One alternative to using the logical structure that Dr. Craig uses when formulating what he calls the “Kalam Cosmological Argument” for God’s existence, which is called “modus ponens”, is to formulate the argument using a logical structure that has a way to account for probabilities. And one guy has attempted to do exactly that.

You can read it here.

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The Hermeneutical Paradox, or On Being a “Geologist”

I help write curriculum for our church. I play a very tiny role in it. Yesterday the curriculum team leader described our role as being like that of a miner who tries by various methods to find the gems amid the gravel. We get very little space in our lesson plans with which to draw the attention of the end users of our material to the most important elements of a passage. So it has to be efficient. It is very difficult to boil down, say, whole chapters in the book of Exodus into a dozen discussion questions.

To understand some isolated chapters in Exodus requires an understanding of the whole book, which requires an understanding, I’d argue, of the whole of scripture. But an understanding of the whole of scripture should emerge from an understanding of each of its parts (call this the “Hermeneutical Paradox”—also known in the literature as the “Hermeneutical Spiral”).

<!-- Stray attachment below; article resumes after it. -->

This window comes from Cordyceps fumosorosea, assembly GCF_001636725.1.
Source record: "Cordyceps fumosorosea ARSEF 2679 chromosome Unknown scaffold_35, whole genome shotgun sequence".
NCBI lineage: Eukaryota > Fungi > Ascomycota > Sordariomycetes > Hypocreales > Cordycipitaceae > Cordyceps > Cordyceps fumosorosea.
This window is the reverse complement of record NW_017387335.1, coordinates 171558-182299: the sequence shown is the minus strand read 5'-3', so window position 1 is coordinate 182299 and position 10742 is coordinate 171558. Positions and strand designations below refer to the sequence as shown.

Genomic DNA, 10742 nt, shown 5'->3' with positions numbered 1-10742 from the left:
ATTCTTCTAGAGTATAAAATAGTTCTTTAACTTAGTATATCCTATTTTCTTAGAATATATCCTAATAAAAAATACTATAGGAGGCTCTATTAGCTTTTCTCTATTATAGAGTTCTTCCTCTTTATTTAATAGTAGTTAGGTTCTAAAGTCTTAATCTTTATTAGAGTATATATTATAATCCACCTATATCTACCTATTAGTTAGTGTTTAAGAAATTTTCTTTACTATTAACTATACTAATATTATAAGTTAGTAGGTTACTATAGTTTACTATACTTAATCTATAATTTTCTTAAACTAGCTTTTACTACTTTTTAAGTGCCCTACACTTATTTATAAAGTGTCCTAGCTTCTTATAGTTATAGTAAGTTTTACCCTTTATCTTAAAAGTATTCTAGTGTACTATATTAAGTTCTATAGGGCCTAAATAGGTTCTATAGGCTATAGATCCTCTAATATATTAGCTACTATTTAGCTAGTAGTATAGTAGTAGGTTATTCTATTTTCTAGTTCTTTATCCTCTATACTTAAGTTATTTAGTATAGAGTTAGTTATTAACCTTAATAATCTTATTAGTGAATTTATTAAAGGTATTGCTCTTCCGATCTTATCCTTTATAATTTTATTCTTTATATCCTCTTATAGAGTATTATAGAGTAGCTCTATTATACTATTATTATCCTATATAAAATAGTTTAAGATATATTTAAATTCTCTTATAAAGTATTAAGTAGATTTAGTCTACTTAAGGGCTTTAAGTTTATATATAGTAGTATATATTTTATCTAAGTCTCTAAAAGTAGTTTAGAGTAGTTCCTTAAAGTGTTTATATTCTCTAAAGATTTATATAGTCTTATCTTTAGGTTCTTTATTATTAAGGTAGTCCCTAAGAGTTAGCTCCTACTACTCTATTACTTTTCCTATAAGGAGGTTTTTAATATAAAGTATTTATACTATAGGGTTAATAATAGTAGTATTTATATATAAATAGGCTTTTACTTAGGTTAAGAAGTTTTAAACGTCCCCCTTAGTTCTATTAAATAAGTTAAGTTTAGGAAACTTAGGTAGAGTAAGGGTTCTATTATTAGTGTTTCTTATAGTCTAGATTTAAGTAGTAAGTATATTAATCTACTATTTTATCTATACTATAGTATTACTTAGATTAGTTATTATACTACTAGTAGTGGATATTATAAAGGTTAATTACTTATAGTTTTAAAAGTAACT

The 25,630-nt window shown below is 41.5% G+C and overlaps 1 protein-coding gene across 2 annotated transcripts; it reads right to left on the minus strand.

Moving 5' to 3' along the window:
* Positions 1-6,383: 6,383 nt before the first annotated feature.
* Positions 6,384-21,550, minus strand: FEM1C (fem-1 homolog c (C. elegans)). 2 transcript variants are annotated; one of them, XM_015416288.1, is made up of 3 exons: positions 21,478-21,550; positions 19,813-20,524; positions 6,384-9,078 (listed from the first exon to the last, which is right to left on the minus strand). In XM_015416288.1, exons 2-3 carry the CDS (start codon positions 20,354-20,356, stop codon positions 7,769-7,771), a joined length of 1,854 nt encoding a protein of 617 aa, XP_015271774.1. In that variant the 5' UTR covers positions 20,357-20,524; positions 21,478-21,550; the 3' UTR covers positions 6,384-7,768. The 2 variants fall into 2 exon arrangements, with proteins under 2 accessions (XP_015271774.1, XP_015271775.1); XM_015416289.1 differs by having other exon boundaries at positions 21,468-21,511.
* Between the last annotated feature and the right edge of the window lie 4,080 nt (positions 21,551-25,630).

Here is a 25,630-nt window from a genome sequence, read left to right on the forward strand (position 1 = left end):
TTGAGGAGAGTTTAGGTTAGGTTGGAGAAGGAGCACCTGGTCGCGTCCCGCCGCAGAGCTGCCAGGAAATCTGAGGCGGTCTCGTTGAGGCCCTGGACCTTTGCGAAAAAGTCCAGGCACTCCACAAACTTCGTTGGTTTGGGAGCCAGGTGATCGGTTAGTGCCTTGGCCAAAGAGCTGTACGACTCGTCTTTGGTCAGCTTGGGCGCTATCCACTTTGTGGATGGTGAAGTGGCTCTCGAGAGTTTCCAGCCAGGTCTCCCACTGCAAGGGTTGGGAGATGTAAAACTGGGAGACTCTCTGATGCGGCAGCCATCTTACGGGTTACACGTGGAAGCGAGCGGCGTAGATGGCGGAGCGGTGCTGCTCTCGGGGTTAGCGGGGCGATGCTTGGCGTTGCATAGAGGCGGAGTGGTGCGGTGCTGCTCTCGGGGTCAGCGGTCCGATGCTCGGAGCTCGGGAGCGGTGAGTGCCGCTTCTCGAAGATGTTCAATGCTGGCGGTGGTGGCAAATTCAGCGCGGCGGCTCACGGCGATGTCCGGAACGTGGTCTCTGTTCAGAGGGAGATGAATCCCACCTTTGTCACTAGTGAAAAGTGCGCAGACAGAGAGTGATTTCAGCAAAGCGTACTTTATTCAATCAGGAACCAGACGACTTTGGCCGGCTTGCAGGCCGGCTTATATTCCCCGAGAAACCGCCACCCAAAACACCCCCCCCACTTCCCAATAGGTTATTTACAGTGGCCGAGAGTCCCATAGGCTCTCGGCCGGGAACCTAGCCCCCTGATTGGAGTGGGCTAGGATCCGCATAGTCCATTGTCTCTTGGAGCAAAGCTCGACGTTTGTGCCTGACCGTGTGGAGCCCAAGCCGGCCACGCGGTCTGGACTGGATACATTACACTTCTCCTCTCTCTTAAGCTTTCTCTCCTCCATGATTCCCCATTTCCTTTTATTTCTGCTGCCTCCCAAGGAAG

So our job is to try to gain as developed an understanding of the passage and of scripture as a whole as we can (a lifelong process to be sure), and to try to sift through the “gravel” and find the “gems” of insight in the passage in focus and draw the users’ attention to them through the use of discussion questions.

But here’s the thing. I more naturally perform the role of geologist, as opposed to miner. I am interested in the gravel. I am mesmerized by the strata. The gold is interesting too, but I want it all. So I’d rather be in the field of geology, as it were, than mining. I’d rather indulge my fascination with the breadth and depth of scripture and be rewarded for it than be constrained to pick out just the gems and work only with them.

This is true of my posture toward life as a whole, too—not just toward scripture. I like talking about why some things “are” and some “aren’t”, what causation is exactly, whether humans have minds or just brains, whether free will exists, whether God exists, how species originated, what makes coffee good, what goodness is, whether beauty is objective, etc. etc. I am struck with wonder when I look at just about anything. Wonder and awe. This life and its quirks are simply amazing.

It’s probably good for me to learn to do what I’m learning to do. But someday I will get to go back to school and study philosophy and then get a job as a teacher and get to learn from, share with, teach, and be challenged by this world’s other “geologists”.

Gold-diggers look elsewhere.


Filed under Faith, Paradox, Theology

On evolution.

What about evolution? My friend recently asked during a conversation about the existence of God.

What about it?

The term is used pretty vaguely in pop culture, so let’s define it.

I take it that “Evolution” basically refers to two driving ideas. The first idea is Common Descent, the doctrine that all species on earth share a common ancestor (proposed by Darwin in “Origin of Species“). However, there are prominent evolutionary biologists, such as Ford Doolittle and Paul Davies (start at 9:00—H/T William Dembski), who strongly question or earnestly reject Common Descent, but maintain instead that there has been descent with modification. So strict Common Descent need not be affirmed by someone for him to be accepted by the evolutionary community as a true evolutionist.